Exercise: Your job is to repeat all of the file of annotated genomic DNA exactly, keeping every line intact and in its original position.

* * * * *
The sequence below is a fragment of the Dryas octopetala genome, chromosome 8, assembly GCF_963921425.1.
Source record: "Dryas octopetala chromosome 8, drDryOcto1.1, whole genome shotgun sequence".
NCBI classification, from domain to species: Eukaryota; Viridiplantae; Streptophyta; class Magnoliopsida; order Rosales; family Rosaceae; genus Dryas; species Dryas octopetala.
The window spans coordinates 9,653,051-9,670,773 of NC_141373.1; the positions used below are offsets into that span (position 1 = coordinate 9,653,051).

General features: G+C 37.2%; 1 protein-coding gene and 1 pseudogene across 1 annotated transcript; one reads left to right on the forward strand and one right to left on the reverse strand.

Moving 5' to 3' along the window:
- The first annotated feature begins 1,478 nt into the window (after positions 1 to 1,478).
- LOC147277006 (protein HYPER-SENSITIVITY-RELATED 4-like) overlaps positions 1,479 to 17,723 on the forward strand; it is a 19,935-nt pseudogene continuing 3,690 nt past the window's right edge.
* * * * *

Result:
The sequence below is a fragment of the Dryas octopetala genome, chromosome 8, assembly GCF_963921425.1.
Source record: "Dryas octopetala chromosome 8, drDryOcto1.1, whole genome shotgun sequence".
NCBI classification, from domain to species: Eukaryota; Viridiplantae; Streptophyta; class Magnoliopsida; order Rosales; family Rosaceae; genus Dryas; species Dryas octopetala.
The window spans coordinates 9,653,051-9,670,773 of NC_141373.1; the positions used below are offsets into that span (position 1 = coordinate 9,653,051).

General features: G+C 37.2%; 1 protein-coding gene and 1 pseudogene across 1 annotated transcript; one reads left to right on the forward strand and one right to left on the reverse strand.

Moving 5' to 3' along the window:
- The first annotated feature begins 1,478 nt into the window (after positions 1 to 1,478).
- LOC147277006 (protein HYPER-SENSITIVITY-RELATED 4-like) overlaps positions 1,479 to 17,723 on the forward strand; it is a 19,935-nt pseudogene continuing 3,690 nt past the window's right edge.